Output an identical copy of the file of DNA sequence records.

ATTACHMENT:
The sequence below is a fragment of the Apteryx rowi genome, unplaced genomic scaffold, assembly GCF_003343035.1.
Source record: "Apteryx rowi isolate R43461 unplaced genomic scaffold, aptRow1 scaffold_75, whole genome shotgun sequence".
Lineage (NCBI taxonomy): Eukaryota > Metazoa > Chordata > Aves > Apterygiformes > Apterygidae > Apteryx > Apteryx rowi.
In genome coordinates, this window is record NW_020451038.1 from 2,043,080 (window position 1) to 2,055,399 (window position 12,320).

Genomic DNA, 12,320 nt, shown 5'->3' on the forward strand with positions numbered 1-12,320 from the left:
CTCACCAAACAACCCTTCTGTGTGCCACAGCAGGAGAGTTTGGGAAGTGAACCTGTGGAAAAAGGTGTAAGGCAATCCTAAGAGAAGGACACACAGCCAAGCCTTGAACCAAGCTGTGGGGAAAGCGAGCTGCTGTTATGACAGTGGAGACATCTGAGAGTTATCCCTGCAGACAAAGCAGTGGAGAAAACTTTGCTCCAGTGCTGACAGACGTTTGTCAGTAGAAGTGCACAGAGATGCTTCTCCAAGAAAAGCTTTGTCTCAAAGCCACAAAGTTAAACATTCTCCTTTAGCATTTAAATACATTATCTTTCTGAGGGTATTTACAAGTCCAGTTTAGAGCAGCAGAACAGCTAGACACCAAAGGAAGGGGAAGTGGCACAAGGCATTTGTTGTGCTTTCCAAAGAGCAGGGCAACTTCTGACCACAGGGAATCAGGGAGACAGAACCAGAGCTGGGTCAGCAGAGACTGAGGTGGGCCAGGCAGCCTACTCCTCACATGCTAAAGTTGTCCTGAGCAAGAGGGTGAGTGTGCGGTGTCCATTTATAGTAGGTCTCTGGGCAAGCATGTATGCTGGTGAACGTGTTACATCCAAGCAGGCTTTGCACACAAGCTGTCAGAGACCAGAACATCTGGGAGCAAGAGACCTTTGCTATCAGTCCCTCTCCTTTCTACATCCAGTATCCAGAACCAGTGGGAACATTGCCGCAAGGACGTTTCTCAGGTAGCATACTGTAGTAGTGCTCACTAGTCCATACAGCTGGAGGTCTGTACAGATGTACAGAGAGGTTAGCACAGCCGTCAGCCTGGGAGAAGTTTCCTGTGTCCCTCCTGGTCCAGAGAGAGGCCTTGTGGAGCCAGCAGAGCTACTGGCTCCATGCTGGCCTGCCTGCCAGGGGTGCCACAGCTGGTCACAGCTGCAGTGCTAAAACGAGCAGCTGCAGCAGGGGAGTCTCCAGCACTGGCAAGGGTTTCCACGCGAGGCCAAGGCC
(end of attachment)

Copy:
The sequence below is a fragment of the Apteryx rowi genome, unplaced genomic scaffold, assembly GCF_003343035.1.
Source record: "Apteryx rowi isolate R43461 unplaced genomic scaffold, aptRow1 scaffold_75, whole genome shotgun sequence".
Lineage (NCBI taxonomy): Eukaryota > Metazoa > Chordata > Aves > Apterygiformes > Apterygidae > Apteryx > Apteryx rowi.
In genome coordinates, this window is record NW_020451038.1 from 2,043,080 (window position 1) to 2,055,399 (window position 12,320).

Genomic DNA, 12,320 nt, shown 5'->3' on the forward strand with positions numbered 1-12,320 from the left:
CTCACCAAACAACCCTTCTGTGTGCCACAGCAGGAGAGTTTGGGAAGTGAACCTGTGGAAAAAGGTGTAAGGCAATCCTAAGAGAAGGACACACAGCCAAGCCTTGAACCAAGCTGTGGGGAAAGCGAGCTGCTGTTATGACAGTGGAGACATCTGAGAGTTATCCCTGCAGACAAAGCAGTGGAGAAAACTTTGCTCCAGTGCTGACAGACGTTTGTCAGTAGAAGTGCACAGAGATGCTTCTCCAAGAAAAGCTTTGTCTCAAAGCCACAAAGTTAAACATTCTCCTTTAGCATTTAAATACATTATCTTTCTGAGGGTATTTACAAGTCCAGTTTAGAGCAGCAGAACAGCTAGACACCAAAGGAAGGGGAAGTGGCACAAGGCATTTGTTGTGCTTTCCAAAGAGCAGGGCAACTTCTGACCACAGGGAATCAGGGAGACAGAACCAGAGCTGGGTCAGCAGAGACTGAGGTGGGCCAGGCAGCCTACTCCTCACATGCTAAAGTTGTCCTGAGCAAGAGGGTGAGTGTGCGGTGTCCATTTATAGTAGGTCTCTGGGCAAGCATGTATGCTGGTGAACGTGTTACATCCAAGCAGGCTTTGCACACAAGCTGTCAGAGACCAGAACATCTGGGAGCAAGAGACCTTTGCTATCAGTCCCTCTCCTTTCTACATCCAGTATCCAGAACCAGTGGGAACATTGCCGCAAGGACGTTTCTCAGGTAGCATACTGTAGTAGTGCTCACTAGTCCATACAGCTGGAGGTCTGTACAGATGTACAGAGAGGTTAGCACAGCCGTCAGCCTGGGAGAAGTTTCCTGTGTCCCTCCTGGTCCAGAGAGAGGCCTTGTGGAGCCAGCAGAGCTACTGGCTCCATGCTGGCCTGCCTGCCAGGGGTGCCACAGCTGGTCACAGCTGCAGTGCTAAAACGAGCAGCTGCAGCAGGGGAGTCTCCAGCACTGGCAAGGGTTTCCACGCGAGGCCAAGGCC